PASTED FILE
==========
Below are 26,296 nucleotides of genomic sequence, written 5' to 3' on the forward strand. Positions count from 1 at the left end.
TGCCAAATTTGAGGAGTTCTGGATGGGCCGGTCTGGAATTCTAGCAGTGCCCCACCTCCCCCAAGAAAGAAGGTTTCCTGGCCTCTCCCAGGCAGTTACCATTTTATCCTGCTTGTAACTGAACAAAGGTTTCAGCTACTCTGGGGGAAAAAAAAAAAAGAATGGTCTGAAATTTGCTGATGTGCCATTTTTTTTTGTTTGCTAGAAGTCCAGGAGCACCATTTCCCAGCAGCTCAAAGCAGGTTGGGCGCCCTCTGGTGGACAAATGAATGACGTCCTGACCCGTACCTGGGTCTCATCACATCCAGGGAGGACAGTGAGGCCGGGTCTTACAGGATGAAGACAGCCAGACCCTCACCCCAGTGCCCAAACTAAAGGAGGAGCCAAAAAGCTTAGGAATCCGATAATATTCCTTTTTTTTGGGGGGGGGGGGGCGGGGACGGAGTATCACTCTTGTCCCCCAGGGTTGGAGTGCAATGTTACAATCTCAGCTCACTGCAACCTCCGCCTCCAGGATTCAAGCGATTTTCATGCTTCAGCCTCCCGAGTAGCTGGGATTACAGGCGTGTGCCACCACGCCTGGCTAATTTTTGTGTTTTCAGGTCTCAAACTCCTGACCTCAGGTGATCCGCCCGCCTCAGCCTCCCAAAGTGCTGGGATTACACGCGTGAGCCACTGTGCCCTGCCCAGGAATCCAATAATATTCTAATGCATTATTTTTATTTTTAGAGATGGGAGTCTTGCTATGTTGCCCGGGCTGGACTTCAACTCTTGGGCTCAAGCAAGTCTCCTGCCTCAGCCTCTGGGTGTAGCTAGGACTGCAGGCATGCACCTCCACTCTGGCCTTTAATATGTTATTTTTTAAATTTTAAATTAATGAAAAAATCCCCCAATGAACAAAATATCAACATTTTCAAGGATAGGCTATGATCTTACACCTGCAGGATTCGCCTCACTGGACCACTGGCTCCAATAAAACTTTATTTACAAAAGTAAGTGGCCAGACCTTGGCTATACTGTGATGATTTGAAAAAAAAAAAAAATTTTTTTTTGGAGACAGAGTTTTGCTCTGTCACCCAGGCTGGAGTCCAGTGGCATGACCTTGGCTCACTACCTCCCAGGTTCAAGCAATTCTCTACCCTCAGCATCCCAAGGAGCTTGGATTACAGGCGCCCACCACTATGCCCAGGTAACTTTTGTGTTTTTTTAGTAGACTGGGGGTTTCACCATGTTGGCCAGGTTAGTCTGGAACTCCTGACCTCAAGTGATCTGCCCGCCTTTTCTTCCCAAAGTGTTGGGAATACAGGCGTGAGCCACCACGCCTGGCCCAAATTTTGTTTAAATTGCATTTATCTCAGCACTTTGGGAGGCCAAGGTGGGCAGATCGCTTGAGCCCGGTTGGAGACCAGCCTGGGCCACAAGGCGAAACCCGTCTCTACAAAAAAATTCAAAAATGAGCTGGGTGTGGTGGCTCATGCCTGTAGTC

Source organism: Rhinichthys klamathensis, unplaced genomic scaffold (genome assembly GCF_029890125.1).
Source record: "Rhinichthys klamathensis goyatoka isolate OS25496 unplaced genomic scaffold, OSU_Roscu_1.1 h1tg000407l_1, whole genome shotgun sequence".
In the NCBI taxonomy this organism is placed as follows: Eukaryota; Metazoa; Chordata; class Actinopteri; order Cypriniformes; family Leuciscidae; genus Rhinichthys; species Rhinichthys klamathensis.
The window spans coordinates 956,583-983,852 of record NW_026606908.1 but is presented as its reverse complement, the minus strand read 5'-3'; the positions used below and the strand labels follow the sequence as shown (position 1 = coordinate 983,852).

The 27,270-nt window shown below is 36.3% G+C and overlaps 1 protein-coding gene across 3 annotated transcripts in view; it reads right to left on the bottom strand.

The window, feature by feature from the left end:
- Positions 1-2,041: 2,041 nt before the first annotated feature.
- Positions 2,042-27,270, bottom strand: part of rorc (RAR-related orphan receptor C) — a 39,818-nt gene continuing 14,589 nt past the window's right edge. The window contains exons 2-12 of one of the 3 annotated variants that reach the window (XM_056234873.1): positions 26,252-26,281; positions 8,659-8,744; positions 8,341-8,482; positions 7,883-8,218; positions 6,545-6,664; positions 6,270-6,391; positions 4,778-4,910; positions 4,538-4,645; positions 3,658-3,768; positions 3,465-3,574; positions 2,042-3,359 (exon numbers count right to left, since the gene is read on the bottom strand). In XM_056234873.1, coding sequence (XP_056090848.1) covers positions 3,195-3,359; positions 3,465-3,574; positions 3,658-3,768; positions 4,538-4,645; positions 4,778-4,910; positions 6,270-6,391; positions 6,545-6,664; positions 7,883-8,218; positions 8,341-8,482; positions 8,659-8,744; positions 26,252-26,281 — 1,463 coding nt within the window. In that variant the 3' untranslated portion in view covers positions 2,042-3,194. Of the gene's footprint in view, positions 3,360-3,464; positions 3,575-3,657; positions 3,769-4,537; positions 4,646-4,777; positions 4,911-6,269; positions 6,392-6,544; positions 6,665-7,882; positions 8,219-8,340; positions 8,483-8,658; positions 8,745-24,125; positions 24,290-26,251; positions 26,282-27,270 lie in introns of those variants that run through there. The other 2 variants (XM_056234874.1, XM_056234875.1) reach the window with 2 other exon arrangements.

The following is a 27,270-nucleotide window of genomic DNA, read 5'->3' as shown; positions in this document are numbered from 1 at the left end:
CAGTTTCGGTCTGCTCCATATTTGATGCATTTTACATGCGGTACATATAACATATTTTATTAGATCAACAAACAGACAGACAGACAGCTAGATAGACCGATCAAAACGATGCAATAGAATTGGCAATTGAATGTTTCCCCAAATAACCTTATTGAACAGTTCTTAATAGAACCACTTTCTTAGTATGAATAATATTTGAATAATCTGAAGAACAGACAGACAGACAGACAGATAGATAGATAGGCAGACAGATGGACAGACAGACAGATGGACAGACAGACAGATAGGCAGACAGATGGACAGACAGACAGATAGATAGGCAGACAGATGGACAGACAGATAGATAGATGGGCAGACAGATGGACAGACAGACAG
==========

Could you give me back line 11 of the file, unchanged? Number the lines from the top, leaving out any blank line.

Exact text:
The following is a 27,270-nucleotide window of genomic DNA, read 5'->3' as shown; positions in this document are numbered from 1 at the left end: